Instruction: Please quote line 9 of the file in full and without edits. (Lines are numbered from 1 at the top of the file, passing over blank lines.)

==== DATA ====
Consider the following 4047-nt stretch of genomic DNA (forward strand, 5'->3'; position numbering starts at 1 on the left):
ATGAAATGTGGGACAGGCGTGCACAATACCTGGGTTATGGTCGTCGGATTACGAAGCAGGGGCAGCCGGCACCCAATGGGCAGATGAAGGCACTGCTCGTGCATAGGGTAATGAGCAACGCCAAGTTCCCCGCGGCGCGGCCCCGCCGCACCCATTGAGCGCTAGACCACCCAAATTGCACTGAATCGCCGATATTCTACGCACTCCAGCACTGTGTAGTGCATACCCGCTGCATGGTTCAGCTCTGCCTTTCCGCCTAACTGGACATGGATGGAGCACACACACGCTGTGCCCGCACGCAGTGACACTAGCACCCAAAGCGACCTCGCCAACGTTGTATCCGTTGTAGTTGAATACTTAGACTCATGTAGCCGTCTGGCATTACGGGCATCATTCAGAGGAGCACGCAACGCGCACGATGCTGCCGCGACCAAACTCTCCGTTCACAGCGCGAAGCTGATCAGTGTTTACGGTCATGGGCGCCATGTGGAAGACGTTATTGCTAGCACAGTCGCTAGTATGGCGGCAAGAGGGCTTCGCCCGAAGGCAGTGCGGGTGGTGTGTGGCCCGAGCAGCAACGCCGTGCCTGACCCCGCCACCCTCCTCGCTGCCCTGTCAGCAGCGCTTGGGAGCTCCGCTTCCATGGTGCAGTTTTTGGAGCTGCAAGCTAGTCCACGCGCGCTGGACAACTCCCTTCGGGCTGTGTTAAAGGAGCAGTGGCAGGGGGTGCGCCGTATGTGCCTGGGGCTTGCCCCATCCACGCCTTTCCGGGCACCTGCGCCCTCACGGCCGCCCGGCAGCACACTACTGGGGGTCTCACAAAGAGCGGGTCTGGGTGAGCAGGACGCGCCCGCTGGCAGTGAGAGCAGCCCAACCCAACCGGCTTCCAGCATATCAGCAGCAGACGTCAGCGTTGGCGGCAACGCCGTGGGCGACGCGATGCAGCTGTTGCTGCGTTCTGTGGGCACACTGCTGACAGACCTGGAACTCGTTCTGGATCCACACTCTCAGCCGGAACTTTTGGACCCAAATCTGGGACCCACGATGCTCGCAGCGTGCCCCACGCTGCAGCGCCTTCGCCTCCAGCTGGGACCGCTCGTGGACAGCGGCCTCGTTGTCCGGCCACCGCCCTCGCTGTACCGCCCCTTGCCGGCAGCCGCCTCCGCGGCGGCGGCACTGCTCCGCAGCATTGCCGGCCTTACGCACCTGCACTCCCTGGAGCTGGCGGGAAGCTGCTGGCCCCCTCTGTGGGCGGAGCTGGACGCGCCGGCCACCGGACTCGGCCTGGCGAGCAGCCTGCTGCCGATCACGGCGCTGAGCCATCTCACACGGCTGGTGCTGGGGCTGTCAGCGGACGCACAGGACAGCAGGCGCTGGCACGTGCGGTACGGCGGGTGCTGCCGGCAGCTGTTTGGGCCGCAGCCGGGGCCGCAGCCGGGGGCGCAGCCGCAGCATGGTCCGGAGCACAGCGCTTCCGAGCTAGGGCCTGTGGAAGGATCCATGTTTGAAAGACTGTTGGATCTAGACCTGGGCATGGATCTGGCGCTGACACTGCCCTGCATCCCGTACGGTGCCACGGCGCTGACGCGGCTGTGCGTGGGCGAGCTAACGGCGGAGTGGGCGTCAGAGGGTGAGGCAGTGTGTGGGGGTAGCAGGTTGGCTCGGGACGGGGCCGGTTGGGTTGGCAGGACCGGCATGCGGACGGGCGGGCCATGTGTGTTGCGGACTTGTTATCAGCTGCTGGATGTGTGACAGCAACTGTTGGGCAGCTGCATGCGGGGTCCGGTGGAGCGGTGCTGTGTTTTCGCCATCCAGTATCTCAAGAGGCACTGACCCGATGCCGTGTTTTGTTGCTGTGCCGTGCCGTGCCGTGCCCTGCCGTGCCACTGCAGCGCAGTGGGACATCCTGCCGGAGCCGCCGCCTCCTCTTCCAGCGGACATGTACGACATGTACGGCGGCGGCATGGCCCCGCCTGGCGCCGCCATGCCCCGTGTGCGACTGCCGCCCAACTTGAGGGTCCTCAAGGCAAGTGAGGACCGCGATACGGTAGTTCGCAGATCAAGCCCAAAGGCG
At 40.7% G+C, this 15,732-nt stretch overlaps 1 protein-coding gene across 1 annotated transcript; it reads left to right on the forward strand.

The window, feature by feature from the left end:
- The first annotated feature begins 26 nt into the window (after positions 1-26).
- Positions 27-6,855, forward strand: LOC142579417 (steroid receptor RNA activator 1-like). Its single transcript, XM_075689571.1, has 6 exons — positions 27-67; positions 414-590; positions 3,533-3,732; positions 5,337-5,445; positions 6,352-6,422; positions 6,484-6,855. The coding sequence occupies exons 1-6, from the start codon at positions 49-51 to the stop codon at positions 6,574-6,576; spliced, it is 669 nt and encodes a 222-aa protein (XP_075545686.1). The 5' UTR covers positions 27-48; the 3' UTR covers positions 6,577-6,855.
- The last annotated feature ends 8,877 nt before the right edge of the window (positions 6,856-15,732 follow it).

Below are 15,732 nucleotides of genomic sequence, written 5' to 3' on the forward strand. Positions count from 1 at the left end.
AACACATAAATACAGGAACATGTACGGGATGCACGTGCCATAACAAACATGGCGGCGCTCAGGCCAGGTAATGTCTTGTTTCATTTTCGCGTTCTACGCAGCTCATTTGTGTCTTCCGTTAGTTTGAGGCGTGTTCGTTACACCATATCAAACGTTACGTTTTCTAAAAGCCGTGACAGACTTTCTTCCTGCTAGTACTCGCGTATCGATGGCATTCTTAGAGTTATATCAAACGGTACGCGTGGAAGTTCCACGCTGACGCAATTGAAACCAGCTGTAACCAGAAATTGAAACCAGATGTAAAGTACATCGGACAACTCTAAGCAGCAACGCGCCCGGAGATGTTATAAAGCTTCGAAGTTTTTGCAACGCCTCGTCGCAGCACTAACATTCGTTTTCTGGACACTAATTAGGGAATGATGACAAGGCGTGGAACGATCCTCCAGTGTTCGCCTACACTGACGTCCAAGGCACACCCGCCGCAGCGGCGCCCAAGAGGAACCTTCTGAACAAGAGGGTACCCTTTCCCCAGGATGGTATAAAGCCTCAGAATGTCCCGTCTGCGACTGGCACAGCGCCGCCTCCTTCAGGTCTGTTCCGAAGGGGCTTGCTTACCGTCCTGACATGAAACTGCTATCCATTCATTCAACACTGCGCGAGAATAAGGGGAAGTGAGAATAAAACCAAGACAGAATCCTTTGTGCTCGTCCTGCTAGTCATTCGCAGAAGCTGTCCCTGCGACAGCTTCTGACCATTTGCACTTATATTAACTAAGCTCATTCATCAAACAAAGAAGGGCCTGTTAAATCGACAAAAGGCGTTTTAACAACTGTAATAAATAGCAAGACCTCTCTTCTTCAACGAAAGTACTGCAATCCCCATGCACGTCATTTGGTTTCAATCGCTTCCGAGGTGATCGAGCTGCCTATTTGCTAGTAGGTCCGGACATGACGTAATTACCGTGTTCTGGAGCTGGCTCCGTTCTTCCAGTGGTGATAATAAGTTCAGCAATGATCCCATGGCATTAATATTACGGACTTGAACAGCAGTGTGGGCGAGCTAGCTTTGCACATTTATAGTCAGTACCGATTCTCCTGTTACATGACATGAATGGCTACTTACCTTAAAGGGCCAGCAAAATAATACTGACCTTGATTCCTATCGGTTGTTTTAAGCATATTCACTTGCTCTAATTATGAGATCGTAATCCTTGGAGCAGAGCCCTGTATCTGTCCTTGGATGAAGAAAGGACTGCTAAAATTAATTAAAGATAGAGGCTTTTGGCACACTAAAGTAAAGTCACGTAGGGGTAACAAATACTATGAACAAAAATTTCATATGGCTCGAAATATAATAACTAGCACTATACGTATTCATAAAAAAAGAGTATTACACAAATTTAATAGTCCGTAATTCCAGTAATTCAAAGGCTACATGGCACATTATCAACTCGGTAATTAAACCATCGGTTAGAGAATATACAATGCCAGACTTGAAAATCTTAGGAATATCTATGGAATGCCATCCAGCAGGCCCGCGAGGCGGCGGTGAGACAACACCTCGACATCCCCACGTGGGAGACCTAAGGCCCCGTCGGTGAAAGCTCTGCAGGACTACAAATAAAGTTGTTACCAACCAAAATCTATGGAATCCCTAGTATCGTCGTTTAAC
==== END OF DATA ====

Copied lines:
AACACATAAATACAGGAACATGTACGGGATGCACGTGCCATAACAAACATGGCGGCGCTCAGGCCAGGTAATGTCTTGTTTCATTTTCGCGTTCTACGCAGCTCATTTGTGTCTTCCGTTAGTTTGAGGCGTGTTCGTTACACCATATCAAACGTTACGTTTTCTAAAAGCCGTGACAGACTTTCTTCCTGCTAGTACTCGCGTATCGATGGCATTCTTAGAGTTATATCAAACGGTACGCGTGGAAGTTCCACGCTGACGCAATTGAAACCAGCTGTAACCAGAAATTGAAACCAGATGTAAAGTACATCGGACAACTCTAAGCAGCAACGCGCCCGGAGATGTTATAAAGCTTCGAAGTTTTTGCAACGCCTCGTCGCAGCACTAACATTCGTTTTCTGGACACTAATTAGGGAATGATGACAAGGCGTGGAACGATCCTCCAGTGTTCGCCTACACTGACGTCCAAGGCACACCCGCCGCAGCGGCGCCCAAGAGGAACCTTCTGAACAAGAGGGTACCCTTTCCCCAGGATGGTATAAAGCCTCAGAATGTCCCGTCTGCGACTGGCACAGCGCCGCCTCCTTCAGGTCTGTTCCGAAGGGGCTTGCTTACCGTCCTGACATGAAACTGCTATCCATTCATTCAACACTGCGCGAGAATAAGGGGAAGTGAGAATAAAACCAAGACAGAATCCTTTGTGCTCGTCCTGCTAGTCATTCGCAGAAGCTGTCCCTGCGACAGCTTCTGACCATTTGCACTTATATTAACTAAGCTCATTCATCAAACAAAGAAGGGCCTGTTAAATCGACAAAAGGCGTTTTAACAACTGTAATAAATAGCAAGACCTCTCTTCTTCAACGAAAGTACTGCAATCCCCATGCACGTCATTTGGTTTCAATCGCTTCCGAGGTGATCGAGCTGCCTATTTGCTAGTAGGTCCGGACATGACGTAATTACCGTGTTCTGGAGCTGGCTCCGTTCTTCCAGTGGTGATAATAAGTTCAGCAATGATCCCATGGCATTAATATTACGGACTTGAACAGCAGTGTGGGCGAGCTAGCTTTGCACATTTATAGTCAGTACCGATTCTCCTGTTACATGACATGAATGGCTACTTACCTTAAAGGGCCAGCAAAATAATACTGACCTTGATTCCTATCGGTTGTTTTAAGCATATTCACTTGCTCTAATTATGAGATCGTAATCCTTGGAGCAGAGCCCTGTATCTGTCCTTGGATGAAGAAAGGACTGCTAAAATTAATTAAAGATAGAGGCTTTTGGCACACTAAAGTAAAGTCACGTAGGGGTAACAAATACTATGAACAAAAATTTCATATGGCTCGAAATATAATAACTAGCACTATACGTATTCATAAAAAAAGAGTATTACACAAATTTAATAGTCCGTAATTCCAGTAATTCAAAGGCTACATGGCACATTATCAACTCGGTAATTAAACCATCGGTTAGAGAATATACAATGCCAGACTTGAAAATCTTAGGAATATCTATGGAATGCCATCCAGCAGGCCCGCGAGGCGGCGGTGAGACAACACCTCGACATCCCCACGTGGGAGACCTAAGGCCCCGTCGGTGAAAGCTCTGCAGGACTACAAATAAAGTTGTTACCAACCAAAATCTATGGAATCCCTAGTATCGTCGTTTAAC